This European Foodie Destination Is A Great Spot For A Fall Getaway

Food tourism is increasing by the minute, and understandably so. Sure, iconic sites like the Taj Mahal and the natural wonders of Iceland are alone enough a reason to travel, but it's hard to argue that the quality of any trip is greatly improved when top-notch cuisine is involved. Some destinations around the globe are particularly known for their foodie scene, like San Sebastián in Spain and Israel as a whole. If you're looking to get out on a culinary escape this fall, and you want to head somewhere warm that doesn't entirely break the bank, look no further than Portugal's Porto and the Douro Valley.

While there's no arguing that Lisbon is a fascinating European city, if you're headed to Portugal, it's well worth it to allow for some extra time in nearby Porto. Via an approximately three-hour train ride from Lisbon, which is easy to book with a Eurail pass, Porto is an enchanting city and one of the best hubs to access the delicious Douro Valley. 

Why visit in the fall

Many choose to have a European summer, but shoulder season in Europe is arguably more enjoyable for a plethora of reasons. For Portugal specifically, the summer crowds typically diminish in the fall, meaning you can enjoy some of the country's top sights without having to share them with thousands of strangers. The heat in the summer, especially in Porto, can really add a damper to your trip. In September and October, however, temperatures usually fall around the low 70s Fahrenheit, making it much more bearable to have long days outside taking in the city's incredible views. Porto is even near some renowned beaches, such as Mindelo Beach, Aterro Beach, and Lavadores Beach, and while the water temperatures can dip down to the low 60s, having a beach day is certainly not out of the question in the fall.

Porto is overall generally affordable in contrast to other cities in Western Europe, but in the fall, that is even more so. According to data collected from Skyscanner, in terms of traveling in the fall, flights to Portugal are cheapest in November.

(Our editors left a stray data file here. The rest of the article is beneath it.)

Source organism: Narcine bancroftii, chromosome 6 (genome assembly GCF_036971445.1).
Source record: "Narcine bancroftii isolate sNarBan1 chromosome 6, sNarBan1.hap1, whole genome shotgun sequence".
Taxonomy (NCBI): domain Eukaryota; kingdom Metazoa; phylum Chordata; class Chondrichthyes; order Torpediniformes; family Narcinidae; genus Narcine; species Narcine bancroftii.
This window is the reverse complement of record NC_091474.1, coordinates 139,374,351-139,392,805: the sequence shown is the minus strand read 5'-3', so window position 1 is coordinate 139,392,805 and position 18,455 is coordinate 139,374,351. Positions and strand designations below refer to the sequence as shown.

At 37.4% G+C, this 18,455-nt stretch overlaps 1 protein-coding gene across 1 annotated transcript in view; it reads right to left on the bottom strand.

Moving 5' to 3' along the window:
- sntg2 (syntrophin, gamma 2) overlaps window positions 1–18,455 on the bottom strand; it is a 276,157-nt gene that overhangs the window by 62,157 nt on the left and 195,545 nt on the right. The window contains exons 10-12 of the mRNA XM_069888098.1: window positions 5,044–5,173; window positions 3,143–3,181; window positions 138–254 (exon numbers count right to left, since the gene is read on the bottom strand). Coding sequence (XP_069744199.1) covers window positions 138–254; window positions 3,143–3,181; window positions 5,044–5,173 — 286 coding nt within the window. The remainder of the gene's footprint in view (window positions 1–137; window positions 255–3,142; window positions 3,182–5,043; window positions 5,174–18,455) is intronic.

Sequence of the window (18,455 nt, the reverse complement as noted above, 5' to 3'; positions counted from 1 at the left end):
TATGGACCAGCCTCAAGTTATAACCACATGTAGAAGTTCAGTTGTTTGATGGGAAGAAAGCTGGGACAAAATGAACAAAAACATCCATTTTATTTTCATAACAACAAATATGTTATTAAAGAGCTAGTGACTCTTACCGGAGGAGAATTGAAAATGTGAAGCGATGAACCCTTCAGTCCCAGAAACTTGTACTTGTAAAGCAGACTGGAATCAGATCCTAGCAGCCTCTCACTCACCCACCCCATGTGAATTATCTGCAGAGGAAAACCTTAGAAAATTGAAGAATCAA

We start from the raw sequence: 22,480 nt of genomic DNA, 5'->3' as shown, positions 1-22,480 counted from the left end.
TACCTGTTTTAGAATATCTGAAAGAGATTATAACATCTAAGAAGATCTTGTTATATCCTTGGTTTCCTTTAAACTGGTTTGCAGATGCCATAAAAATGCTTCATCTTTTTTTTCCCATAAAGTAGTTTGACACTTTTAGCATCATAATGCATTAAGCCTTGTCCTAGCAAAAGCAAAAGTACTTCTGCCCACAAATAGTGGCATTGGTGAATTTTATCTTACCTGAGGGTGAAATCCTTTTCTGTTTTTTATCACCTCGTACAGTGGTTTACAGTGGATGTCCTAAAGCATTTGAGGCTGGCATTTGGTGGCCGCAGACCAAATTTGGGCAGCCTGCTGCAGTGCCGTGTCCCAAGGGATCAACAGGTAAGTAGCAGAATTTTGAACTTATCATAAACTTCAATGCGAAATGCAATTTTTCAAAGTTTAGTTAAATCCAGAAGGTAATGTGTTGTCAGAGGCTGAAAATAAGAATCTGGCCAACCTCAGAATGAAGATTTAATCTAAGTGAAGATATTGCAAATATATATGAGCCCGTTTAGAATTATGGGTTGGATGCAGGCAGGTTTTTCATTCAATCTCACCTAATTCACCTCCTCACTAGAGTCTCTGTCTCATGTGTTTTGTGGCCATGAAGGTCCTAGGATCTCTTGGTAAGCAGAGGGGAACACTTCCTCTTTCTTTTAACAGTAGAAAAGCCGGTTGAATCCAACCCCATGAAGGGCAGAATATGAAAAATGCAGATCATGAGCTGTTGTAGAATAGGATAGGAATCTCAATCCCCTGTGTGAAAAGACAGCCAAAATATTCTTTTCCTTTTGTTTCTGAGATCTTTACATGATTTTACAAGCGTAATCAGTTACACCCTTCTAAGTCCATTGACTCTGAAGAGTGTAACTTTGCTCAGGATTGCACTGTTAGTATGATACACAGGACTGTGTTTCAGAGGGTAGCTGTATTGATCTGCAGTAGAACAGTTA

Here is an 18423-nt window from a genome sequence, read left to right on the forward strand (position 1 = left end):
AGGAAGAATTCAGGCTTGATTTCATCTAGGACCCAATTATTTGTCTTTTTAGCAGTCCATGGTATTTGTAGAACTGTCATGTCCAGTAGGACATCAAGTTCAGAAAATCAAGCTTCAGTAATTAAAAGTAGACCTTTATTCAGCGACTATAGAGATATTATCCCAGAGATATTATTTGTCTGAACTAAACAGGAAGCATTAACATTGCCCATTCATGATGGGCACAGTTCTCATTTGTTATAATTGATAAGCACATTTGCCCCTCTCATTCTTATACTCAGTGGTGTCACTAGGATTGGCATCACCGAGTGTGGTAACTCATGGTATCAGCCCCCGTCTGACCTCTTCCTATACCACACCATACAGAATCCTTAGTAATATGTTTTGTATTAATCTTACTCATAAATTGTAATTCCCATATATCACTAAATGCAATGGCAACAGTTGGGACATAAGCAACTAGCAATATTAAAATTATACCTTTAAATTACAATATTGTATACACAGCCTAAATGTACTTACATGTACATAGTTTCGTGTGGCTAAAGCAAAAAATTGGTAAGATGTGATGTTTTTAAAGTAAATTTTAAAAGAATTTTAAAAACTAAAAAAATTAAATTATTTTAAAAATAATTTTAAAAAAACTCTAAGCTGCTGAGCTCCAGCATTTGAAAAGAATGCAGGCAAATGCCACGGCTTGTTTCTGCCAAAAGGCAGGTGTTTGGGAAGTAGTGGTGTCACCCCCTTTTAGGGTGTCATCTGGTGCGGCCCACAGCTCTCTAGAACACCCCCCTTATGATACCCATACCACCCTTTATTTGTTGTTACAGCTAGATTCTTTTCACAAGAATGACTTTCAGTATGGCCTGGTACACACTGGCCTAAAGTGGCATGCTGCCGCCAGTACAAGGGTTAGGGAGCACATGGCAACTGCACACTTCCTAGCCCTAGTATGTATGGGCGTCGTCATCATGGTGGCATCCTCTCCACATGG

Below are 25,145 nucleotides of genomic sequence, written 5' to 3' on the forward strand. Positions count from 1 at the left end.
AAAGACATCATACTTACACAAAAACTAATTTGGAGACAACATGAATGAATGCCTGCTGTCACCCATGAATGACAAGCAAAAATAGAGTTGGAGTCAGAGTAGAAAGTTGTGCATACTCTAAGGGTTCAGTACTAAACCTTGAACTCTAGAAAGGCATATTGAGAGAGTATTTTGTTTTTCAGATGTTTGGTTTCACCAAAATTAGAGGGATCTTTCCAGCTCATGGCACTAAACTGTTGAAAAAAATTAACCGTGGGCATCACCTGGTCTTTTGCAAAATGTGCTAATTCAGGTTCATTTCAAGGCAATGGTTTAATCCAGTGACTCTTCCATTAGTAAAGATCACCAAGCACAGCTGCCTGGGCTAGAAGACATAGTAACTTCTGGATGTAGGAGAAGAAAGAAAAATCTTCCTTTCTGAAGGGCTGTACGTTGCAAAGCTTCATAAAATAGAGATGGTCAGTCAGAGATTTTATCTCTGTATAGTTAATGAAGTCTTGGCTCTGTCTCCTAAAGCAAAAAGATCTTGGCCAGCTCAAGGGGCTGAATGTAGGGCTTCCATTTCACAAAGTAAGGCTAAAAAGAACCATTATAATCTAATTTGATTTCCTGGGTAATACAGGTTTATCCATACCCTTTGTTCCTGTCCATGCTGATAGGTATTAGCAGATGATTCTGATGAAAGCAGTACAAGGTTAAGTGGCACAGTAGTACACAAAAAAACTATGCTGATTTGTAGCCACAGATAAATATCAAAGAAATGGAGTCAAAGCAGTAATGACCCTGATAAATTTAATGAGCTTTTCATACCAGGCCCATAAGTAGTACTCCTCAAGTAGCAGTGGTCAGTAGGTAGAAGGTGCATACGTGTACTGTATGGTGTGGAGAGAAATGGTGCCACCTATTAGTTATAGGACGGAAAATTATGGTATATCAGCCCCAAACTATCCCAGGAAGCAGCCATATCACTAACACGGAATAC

Iconic dishes in Porto

Now, for the good part: the food. Both Douro Valley and Porto are some of the best foodie destinations not only in Portugal, but within Europe. Portuguese wine in particular is having a moment, and Portugal even exports the majority of the world's cork. The Douro River, which cuts through Porto and creates the city's dramatic scenery, provides ample terrain for some of Portugal's wine varietals. While many associate Italy or France as Europe's top wine destinations, the Douro Valley is certainly not to be written off, especially for sipping port.

In the city of Porto itself, you simply must try the local decadent sandwich, Francesinha. It's heartily stuffed with chorizo, steak, or ham between thick slices of bread, completely covered in cheese, and often topped with a fried runny egg. Caldo Verde, a comforting soup loaded with chorizo, potatoes, and kale, is another must-try. And, hey, if you're going to drink Portuguese wine, it only makes sense to pair it with some local cheese. Portugal makes some seriously tasty cheese, like the iconic Serra da Estrela. Cheese plates in Porto are typically served with a fruity jam, such as quince or apricot paste.